In battle of super geniuses, Nagy has assistance from genius named Fangio

Coaching geniuses, a super offense and a highly ranked defense all make Bears-Rams worth watching

When the nation tunes in Sunday night (7:20 p.m., NBC) to the Bears-Rams matchup at Soldier Field, no doubt they’ll get the notion instead of a football game they're about to watch a chess match, or a battle of wizards like Harry Potter against Voldemort.

Or maybe it's just two super computers doing battle against each other.

Bears coach Matt Nagy and Rams coach Sean McVay are being depicted this way in national media: Two young offensive minds taking the NFL by storm.

“I have a lot of respect for him,” Nagy said about McVay. “He really is a great motivator. He’s a teacher. And then he’s creative in what he does, yet he’s simple. Guys can play fast. I just think he’s a really good coach.”

The Rams are second on offense, fourth at both rushing and passing, and tied for second in scoring with the Saints behind the Chiefs. Running back Todd Gurley (1,175 yardsd) leads the NFL in rushing and Quarterback Jared Goff is fifth in passer rating (109.9).

It’s a well-balanced, scoring machine with the latest football genius serving as the brains.

Nagy has followed McVay since the two were in the NFC East as assistants earlier this decade, McVay with Washington and Nagy in Philadelphia.

“The nice thing with both of us is I feel like we’ve been tutored and mentored by really good people and coaches that were in the game for a while,” Nagy said. “I have a ton of respect for Sean. The other thing that I think from others that have either coached with him or know him well or better than me is I think he does a great job connecting and he’s a really good teacher.

“So that’s a big part of this deal right here is you’ve got to be able to reach your guys and he does that. Now schematically, in a game, you see it. The numbers speak for themselves. He has a quarterback, he’s got players. He said it yesterday: Players are what make the plays but he also does a great job of manipulating everything and making it work.”

It’s an efficient and high-powered Rams offense, but not overly complicated.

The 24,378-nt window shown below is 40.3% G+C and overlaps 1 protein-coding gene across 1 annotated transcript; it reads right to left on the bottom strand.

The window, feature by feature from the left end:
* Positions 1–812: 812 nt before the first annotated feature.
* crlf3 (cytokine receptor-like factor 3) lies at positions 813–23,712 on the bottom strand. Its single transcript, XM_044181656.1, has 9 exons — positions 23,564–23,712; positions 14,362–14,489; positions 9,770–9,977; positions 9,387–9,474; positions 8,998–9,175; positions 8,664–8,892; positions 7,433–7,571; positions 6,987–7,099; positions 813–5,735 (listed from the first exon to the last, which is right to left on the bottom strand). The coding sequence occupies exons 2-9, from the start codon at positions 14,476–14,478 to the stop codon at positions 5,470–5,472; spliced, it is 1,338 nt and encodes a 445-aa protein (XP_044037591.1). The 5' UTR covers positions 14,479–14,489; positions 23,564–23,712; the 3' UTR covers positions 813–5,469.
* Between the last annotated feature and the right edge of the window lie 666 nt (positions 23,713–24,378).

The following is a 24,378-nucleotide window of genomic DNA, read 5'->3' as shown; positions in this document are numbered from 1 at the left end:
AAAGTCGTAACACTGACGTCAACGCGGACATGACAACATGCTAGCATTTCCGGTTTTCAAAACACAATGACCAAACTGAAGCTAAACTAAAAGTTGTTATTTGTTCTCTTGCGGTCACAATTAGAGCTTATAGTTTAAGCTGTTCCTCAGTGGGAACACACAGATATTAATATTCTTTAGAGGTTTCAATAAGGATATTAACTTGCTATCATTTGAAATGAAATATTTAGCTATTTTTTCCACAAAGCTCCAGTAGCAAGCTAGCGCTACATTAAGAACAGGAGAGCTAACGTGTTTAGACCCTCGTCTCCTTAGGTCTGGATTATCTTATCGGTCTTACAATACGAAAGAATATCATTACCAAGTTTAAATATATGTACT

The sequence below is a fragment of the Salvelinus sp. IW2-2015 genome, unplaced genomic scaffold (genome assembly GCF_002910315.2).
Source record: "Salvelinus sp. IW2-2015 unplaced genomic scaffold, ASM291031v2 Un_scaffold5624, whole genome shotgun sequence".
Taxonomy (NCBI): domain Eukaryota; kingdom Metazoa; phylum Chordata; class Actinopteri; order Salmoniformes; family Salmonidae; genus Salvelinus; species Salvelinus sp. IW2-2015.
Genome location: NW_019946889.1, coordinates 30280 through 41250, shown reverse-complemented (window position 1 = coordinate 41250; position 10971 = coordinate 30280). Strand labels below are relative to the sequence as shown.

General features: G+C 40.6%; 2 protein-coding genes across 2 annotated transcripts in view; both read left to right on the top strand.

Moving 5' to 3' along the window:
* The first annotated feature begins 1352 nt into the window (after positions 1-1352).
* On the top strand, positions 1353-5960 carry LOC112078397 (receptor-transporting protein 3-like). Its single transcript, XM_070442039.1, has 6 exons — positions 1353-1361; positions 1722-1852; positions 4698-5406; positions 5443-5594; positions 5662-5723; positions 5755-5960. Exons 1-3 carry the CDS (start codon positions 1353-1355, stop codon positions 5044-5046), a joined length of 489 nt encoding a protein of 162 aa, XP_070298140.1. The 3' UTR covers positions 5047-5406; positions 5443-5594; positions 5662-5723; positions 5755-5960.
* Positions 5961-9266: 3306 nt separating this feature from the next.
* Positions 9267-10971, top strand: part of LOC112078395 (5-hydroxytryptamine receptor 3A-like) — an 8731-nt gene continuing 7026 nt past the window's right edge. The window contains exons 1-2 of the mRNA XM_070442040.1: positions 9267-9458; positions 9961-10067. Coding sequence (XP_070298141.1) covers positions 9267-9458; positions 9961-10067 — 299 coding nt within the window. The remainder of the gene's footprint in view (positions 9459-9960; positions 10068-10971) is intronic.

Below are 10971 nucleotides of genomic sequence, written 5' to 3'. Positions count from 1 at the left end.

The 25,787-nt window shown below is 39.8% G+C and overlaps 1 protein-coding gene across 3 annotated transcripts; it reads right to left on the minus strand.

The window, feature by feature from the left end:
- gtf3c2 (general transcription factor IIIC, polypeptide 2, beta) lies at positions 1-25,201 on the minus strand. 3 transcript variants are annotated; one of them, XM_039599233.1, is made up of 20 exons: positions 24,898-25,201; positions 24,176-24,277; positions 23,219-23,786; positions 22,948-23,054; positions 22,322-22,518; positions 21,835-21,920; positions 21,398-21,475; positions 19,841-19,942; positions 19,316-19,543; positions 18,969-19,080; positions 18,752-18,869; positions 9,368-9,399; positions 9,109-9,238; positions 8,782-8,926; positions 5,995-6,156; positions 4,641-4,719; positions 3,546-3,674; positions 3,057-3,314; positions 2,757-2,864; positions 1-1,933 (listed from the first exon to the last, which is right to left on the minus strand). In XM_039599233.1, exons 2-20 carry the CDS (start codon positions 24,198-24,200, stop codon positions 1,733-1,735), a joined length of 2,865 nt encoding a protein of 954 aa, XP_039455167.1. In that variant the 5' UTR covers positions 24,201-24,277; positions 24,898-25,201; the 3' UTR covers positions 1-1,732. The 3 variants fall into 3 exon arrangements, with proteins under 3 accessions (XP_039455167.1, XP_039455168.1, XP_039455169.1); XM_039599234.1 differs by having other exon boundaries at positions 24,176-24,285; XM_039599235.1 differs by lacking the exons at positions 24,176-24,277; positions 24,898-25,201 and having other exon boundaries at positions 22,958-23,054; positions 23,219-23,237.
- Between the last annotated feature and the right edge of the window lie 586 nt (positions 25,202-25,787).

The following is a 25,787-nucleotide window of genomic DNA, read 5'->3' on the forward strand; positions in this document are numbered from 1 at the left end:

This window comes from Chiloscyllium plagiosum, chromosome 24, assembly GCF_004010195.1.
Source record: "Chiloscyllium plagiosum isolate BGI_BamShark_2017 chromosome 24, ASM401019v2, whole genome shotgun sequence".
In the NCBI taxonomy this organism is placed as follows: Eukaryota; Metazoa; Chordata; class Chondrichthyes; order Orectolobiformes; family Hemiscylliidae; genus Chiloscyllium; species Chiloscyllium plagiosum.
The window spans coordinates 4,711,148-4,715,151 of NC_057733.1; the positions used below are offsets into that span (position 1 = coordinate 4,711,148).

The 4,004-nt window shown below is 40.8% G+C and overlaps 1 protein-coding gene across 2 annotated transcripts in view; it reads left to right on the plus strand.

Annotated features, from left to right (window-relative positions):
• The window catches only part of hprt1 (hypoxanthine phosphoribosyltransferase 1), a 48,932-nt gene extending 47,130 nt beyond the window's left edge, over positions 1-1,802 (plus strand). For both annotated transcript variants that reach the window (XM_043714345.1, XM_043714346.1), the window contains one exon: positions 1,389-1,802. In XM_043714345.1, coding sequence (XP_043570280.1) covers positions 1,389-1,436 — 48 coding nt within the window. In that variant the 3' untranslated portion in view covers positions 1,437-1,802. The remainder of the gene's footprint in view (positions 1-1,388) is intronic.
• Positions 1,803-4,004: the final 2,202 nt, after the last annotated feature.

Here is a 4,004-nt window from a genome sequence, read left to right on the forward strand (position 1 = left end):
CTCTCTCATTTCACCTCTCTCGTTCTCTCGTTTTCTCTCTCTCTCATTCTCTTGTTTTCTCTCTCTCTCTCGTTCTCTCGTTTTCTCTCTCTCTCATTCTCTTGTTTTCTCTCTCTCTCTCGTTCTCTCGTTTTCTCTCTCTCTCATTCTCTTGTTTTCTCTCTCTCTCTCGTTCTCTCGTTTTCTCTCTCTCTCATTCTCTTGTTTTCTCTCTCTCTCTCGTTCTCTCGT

"Well you know what personnel you're getting,” Nagy said. “It's that Sean does a great job of matching things up, is (trying) to keep it simple.

“So he does multiple things for multiple formations. And when you do that, any time things come in sets of three its hard, and he does that in a lot of his formations."

Nagy uses numerous formations and plays out of them, as well, but admits he just hasn’t had the time to get the offense into a higher gear like the Rams are in after just 12 games, and only 10 games with quarterback Mitchell Trubisky. The Bears rank 20th in yards gained.

“I’m not where I was football relationship wise with Mitch right now because I haven’t had the time with him that I was in Year 5 with Alex Smith in Kansas City). It takes time,” Nagy said. “When you get to that point, that’s when the well-oiled machine starts rolling.

“That’s what our ultimate goal is, to get there, but there’s some choppiness on the way.”

What Nagy does have working on his side in this battle of strategic brains is an old wizard, defensive coordinator Vic Fangio. Or as Khalil Mack called him a few weeks ago, an “evil genius.”

Then again, the Rams don't exactly have a dearth of ingenuity when it comes to the defensive headsets, considering Wade Phillips is their defensive coordiantor.

Last week’s Bears second-half problems against the run haven’t shaken Nagy's confidence in Fangio.

“I think that he’s kind of shown what he could do not only in this year but in years past,” Nagy said. “He’s seen so many different offenses, he’s a compete student of the game from a coach’s perspective. He’s really smart, he understands, he’s seen. His library is huge, much bigger than mine.

“He’s seen it all and I think that’s a huge advantage when you have that, it’s a good thing.”

A few weeks ago Fangio chuckled and made a joke about the high-scoring Chiefs-Rams game being a sign of things to come all over the NFL. He’s seen too many landmark games and joked that he thought that’s what they called the Giants-Colts championship of 1958.

"I mean, I’ve never bought into, you know," Fangio said. "There were a couple of questions in here a couple weeks ago after the 54-51 game, is this the new way of the NFL? You guys heard my answers. That was just the talk of the week."

Still, realizes the statement his team could make by shutting down the Rams, much like the Cowboys did after shutting down the Saints.

“We’d like to make that statement every week,” Fangio said. “Knowing the assignment this week is tougher than usual, but that can happen any week in the league.

“We accept the challenge and know it will be hard, and know they will make some plays and hopefully we’ll make a few of ours and come out on top."

Nagy can use the help, in his battle with the super genius.


Gene Chamberlain
EditorGene Chamberlain
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